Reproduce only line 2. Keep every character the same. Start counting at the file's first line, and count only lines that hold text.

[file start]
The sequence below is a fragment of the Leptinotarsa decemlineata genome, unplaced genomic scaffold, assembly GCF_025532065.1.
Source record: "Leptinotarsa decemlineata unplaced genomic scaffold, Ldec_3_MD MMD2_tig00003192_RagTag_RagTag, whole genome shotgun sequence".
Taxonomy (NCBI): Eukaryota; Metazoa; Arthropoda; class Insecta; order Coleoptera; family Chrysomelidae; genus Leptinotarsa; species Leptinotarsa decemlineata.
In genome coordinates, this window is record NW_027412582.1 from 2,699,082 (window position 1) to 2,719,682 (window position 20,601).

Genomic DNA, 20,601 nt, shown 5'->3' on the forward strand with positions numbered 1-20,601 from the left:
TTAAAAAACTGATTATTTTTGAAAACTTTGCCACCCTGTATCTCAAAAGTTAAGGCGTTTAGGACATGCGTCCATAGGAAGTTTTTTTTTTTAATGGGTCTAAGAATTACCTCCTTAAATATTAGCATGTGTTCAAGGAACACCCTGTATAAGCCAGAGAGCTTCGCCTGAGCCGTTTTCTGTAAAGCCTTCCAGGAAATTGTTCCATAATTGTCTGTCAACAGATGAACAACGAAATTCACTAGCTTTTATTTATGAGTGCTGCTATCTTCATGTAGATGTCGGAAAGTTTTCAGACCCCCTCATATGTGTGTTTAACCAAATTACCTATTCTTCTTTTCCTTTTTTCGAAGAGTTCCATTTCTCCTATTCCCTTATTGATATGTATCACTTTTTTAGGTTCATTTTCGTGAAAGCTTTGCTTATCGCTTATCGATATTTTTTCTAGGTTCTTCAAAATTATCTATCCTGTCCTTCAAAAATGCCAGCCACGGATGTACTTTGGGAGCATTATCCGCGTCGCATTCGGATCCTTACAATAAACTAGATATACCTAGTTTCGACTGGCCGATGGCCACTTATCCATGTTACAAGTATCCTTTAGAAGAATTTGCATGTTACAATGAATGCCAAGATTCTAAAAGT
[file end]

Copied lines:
Source record: "Leptinotarsa decemlineata unplaced genomic scaffold, Ldec_3_MD MMD2_tig00003192_RagTag_RagTag, whole genome shotgun sequence".